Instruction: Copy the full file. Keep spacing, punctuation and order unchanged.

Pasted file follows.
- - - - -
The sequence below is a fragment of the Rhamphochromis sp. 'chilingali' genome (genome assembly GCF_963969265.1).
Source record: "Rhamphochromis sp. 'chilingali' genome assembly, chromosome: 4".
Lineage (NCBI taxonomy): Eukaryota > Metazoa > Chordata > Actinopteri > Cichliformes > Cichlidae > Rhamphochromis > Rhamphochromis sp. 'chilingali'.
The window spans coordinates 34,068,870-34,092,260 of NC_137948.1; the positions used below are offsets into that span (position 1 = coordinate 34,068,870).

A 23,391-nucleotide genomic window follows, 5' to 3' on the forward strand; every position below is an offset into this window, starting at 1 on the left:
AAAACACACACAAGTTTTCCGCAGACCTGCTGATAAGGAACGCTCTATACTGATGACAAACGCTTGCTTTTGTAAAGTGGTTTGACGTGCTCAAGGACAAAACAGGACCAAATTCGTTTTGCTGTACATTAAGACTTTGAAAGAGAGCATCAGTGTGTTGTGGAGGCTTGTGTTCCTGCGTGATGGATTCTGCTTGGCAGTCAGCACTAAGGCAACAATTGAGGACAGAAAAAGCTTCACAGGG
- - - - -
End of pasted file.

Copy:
The sequence below is a fragment of the Rhamphochromis sp. 'chilingali' genome (genome assembly GCF_963969265.1).
Source record: "Rhamphochromis sp. 'chilingali' genome assembly, chromosome: 4".
Lineage (NCBI taxonomy): Eukaryota > Metazoa > Chordata > Actinopteri > Cichliformes > Cichlidae > Rhamphochromis > Rhamphochromis sp. 'chilingali'.
The window spans coordinates 34,068,870-34,092,260 of NC_137948.1; the positions used below are offsets into that span (position 1 = coordinate 34,068,870).

A 23,391-nucleotide genomic window follows, 5' to 3' on the forward strand; every position below is an offset into this window, starting at 1 on the left:
AAAACACACACAAGTTTTCCGCAGACCTGCTGATAAGGAACGCTCTATACTGATGACAAACGCTTGCTTTTGTAAAGTGGTTTGACGTGCTCAAGGACAAAACAGGACCAAATTCGTTTTGCTGTACATTAAGACTTTGAAAGAGAGCATCAGTGTGTTGTGGAGGCTTGTGTTCCTGCGTGATGGATTCTGCTTGGCAGTCAGCACTAAGGCAACAATTGAGGACAGAAAAAGCTTCACAGGG